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Kenya gave the world hope for the future of mobile money with MPesa. After all, over 20% of the country’s GDP is moved through the service. Replicating that success outside Kenya has, however, been difficult.
That may all be about to change though, with the number of people using their mobile phones for person to person (P2P) transfers expected reach 340-million by 2016, up from 84-million last year.
According to UK-based tech analysis company Juniper Research, the most likely new adopters of mobile money transfers are unbanked people in emerging markets.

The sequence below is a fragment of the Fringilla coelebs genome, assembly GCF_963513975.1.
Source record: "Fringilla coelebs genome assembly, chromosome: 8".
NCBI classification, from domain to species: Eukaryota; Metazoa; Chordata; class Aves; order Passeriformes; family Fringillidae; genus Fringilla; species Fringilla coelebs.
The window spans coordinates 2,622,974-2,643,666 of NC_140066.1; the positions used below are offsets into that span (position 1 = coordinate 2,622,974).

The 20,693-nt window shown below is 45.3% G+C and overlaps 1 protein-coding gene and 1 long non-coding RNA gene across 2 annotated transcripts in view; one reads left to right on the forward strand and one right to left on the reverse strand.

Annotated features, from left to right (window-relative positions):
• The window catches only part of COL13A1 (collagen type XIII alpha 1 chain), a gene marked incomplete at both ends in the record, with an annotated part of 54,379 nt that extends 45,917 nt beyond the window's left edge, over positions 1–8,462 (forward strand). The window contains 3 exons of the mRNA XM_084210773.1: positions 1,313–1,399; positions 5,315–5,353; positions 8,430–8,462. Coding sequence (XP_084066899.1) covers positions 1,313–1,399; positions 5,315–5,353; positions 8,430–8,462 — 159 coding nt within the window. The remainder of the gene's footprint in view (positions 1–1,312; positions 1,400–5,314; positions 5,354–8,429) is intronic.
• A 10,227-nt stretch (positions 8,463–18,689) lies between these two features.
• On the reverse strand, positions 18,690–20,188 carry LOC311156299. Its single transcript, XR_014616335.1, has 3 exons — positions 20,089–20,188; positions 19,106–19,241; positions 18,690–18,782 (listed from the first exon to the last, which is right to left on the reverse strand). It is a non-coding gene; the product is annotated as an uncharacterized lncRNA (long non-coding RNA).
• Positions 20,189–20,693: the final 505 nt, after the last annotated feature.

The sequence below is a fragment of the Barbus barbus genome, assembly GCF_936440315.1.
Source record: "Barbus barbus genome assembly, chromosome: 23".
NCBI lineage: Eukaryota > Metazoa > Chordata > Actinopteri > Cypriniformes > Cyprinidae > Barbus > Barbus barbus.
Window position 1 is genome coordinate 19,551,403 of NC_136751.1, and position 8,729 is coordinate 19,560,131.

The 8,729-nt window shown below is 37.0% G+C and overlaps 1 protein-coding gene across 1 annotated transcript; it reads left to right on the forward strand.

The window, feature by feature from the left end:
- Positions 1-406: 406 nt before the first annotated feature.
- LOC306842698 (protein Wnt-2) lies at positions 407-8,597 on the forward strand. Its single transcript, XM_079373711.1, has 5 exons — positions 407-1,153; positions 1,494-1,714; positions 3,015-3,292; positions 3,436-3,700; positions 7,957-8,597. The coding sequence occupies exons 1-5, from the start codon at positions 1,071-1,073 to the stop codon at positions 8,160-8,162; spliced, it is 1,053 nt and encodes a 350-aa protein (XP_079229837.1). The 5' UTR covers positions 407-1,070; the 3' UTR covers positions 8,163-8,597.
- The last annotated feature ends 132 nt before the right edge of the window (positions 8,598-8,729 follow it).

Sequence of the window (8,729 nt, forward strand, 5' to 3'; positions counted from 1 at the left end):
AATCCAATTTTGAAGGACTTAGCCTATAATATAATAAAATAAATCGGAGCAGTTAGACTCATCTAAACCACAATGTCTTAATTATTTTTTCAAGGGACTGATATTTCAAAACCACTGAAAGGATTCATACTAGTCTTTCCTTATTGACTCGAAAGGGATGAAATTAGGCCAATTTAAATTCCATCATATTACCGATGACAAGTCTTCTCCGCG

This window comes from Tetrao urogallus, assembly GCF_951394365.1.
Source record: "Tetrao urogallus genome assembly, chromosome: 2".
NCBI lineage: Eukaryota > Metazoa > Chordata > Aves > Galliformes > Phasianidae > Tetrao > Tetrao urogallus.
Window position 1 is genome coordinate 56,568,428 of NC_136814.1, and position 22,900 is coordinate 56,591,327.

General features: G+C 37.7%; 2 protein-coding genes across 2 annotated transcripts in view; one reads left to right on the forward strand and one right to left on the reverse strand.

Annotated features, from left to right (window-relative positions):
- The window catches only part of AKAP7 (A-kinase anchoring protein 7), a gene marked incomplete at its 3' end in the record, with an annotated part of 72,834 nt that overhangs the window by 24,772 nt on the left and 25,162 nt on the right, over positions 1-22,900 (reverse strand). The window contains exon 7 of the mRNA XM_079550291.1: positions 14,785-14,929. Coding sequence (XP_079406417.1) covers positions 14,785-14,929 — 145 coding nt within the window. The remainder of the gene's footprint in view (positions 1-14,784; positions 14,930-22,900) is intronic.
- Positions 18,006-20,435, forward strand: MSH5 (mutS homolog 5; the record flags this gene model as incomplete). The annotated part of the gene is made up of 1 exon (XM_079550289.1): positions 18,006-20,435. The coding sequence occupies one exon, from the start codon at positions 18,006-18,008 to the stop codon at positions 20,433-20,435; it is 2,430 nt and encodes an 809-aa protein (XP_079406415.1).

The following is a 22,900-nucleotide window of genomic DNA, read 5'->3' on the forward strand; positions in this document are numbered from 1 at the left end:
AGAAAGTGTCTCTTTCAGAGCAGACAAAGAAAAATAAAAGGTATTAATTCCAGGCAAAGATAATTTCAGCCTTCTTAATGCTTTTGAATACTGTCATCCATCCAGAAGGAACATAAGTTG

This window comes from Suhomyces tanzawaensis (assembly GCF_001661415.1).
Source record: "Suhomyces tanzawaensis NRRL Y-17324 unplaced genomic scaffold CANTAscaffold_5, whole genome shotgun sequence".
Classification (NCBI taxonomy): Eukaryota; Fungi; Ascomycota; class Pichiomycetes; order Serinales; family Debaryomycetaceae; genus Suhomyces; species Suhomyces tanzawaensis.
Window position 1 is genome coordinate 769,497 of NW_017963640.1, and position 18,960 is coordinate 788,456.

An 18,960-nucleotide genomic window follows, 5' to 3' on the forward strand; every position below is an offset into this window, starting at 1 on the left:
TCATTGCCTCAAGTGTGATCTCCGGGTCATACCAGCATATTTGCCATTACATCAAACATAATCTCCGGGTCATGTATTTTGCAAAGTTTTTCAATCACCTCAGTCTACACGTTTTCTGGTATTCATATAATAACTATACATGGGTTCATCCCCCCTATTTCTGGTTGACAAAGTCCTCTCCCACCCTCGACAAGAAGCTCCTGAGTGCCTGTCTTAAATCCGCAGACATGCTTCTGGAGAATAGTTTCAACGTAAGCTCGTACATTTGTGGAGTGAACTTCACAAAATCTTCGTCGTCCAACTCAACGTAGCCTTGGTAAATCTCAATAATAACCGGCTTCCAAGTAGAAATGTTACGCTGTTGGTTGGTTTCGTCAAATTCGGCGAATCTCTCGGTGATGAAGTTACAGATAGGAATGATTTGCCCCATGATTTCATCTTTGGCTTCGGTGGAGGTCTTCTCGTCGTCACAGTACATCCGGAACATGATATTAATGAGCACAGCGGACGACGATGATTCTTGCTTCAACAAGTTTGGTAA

While there are opportunities in the space both for financial institutions and mobile operators, Juniper Research reckons the latter has the most to gain.
Given that mobile operators are “faced with flat-lining revenues from voice and data services”, the company reckons mobile money can provide them with increased revenue but also “the potential of attracting new customers with the potential of subsequently upselling more sophisticated products such as insurance and savings accounts”.
Juniper Research cautions, however, that the success of mobile money services depends largely on the regulatory services built up around them.
In Kenya, MPesa had enough freedom to grow and become a success. In other emerging market countries such as South Africa, over regulation and powerful banking institutions have effectively strangled similar mobile money products.
According to Juniper Research “the complexity of regulation can slow down service deployment, [and] its requirements can also act as a brake on service adoption”.